• (つぶ tsubu): small grain-like objects
    • (かい kai): floors
    • (はこ hako): boxes
    On my next post, we’ll look at ten classifiers which you may not need to use too often, but are still useful to know!
  • edited July 2012
    Here are ten counters/classifiers that may not come up in your conversations every single day, but are still useful to know.
    • (かん kan): pieces of sushi (the nigiri kind)
    • (ばん ban): sumo wrestling matches
    • コマ (koma): frames of film, a comic book
    • (ちょう choo): tofu
    • (はち hachi): potted plants
    • (かぶ kabu): shares of stock, rooted plants
    • (りょう ryoo): train cars
    • (く ku): haiku
    • (そう soo): layers
    • (ひん hin): items of merchandise
    Okay, that’s more than enough!!! Keep the above lists handy, and you can proudly say that you are a counter/classifier master!

    On my next post, we’ll look at how to pronounce number + each of the counters you’ve learned. 
  • Okay, let's talk about the pronunciation. I'll list how to count from one through three with each of the counters you've learned.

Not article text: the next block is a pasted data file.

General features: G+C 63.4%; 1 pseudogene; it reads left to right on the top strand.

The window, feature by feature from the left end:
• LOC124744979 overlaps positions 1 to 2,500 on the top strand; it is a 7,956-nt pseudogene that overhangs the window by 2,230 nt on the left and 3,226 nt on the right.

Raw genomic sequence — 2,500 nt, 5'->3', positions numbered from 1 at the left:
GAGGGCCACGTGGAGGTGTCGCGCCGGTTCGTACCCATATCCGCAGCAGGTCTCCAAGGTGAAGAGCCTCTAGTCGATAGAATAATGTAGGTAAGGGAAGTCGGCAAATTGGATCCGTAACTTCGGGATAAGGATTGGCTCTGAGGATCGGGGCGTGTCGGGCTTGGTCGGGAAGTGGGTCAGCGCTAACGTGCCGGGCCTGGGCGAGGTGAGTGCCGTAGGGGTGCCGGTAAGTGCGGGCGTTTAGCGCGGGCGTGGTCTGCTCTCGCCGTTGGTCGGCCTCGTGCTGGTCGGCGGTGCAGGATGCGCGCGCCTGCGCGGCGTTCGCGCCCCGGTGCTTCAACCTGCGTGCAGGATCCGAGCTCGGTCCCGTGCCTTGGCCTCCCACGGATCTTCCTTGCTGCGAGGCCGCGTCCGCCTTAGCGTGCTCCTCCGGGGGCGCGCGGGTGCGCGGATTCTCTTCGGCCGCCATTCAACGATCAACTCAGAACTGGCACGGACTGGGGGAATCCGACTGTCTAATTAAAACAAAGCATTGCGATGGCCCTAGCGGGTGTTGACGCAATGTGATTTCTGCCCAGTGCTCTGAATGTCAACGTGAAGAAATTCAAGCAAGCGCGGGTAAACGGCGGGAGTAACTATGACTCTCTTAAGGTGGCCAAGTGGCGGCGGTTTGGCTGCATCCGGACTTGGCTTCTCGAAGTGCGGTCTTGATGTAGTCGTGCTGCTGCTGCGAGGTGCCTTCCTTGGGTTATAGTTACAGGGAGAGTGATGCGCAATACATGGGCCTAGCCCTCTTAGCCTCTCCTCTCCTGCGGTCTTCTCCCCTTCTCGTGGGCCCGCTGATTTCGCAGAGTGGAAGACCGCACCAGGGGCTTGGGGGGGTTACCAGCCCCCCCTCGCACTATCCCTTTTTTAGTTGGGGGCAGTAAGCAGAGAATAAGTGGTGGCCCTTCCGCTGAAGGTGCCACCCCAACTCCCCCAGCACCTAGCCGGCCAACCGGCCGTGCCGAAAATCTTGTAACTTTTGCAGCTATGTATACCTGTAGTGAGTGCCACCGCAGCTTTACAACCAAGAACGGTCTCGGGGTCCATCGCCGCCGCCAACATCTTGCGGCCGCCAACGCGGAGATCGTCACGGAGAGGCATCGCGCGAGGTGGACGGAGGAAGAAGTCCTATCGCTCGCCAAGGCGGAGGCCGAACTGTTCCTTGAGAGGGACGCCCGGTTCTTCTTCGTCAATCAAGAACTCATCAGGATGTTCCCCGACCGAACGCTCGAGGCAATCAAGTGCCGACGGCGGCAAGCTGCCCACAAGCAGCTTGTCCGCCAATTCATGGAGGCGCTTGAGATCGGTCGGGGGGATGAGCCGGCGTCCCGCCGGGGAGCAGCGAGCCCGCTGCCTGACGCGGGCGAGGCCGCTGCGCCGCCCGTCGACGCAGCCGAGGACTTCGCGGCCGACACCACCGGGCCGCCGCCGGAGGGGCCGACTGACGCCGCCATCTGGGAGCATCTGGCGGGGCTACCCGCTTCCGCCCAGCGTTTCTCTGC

Let's start with the first set of 10 counters.
    • 一軒 (いっけん ikken), 二軒 (にけん niken), 三軒 (さんげん sangen
    • 一件 (いっけん ikken), 二件 (にけん niken), 三件 (さんげん sangen)
    • 一個 (いっこ ikko), 二個 (にこ niko), 三個 (さんこ sanko
    • 一通 (いっつう ittsuu), 二通 (につう nitsuu), 三通 (さんつう santsuu
    • 一羽 (いちわ ichiwa), 二羽 (にわ niwa), 三羽 (さんわ sanwa)
    • 一頭 (いっとう ittoo), 二頭 (にとう nitoo), 三頭 (さんとう santoo)
    • 一錠 (いちじょう ichijoo), 二錠 (にじょう nijoo), 三錠 (さんじょう sanjoo
    • 一字 (いちじ ichiji), 二字 (にじ niji), 三字 (じ sanji
    • 一足 (いっそく issoku), 二足 (にそく nisoku), 三足 (さんぞく sanzoku)
    • 一着 (いっちゃく icchaku), 二着 (にちゃく nichaku), 三着 (さんちゃく sanchaku)
    Great! We’ll continue with the next set tomorrow.
  • Here’s the next set of counters with their pronunciation.
    • 一機 (いっき ikki), 二機 (にき niki), 三機 (さんき sanki
    • 一艘 (いっそう issoo), 二艘 (にそう nisoo), 三艘 (さんそう sansoo)
    • 一点 (いってん itten), 二点 (にてん niten), 三点 (さんてん santen)
    • 一校 (いっこう ikkoo), 二校 (にこう nikoo), 三校 (さんこう sankoo
    • 一社 (いっしゃ issha), 二社 (にしゃ nisha), 三社 (さんしゃ sansha
    • 一席 (いっせき isseki), 二席 (にせき niseki), 三席 (さんせき sanseki)
    • 一輪 (いちりん ichirin), 二輪 (にりん nirin), 三輪 (さんりん sanrin
    • 一膳 (いちぜん ichizen), 二膳 (にぜん nizen), 三膳 (さんぜん sanzen
    • 一曲 (いっきょく ikkyoku), 二曲 (にきょく nikyoku), 三曲 (さんきょく sankyoku
    • 一食 (いっしょく isshoku), 二食 (にしょく nishoku), 三食 (さんしょく sanshoku
    We’ll have two more sets to go!
  • Here’s another set of counters with their pronunciation.
    • 一ヶ国語 (いっかこくごikkakokugo), 二ヶ国語 (にかこくごnikakokugo), 三ヶ国語 (さんかこくごsankakokugo
    • 一語 (いちご ichigo), 二語 (にご nigo), 三語 (さんご sango
    • 一箇所 (いっかしょ ikkasho), 二箇所 (にかしょ nikasho), 三箇所 (さんかしょ sankasho
    • 一部 (いちぶ ichibu), 二部 (にぶ nibu), 三部 (さんぶ sanbu
    • 一滴 (いってき itteki), 二滴 (にてき niteki), 三滴 (さんてき santeki
    • 一問 (いちもん ichimon), 二問 (にもん nimon), 三問 (さんもん sanmon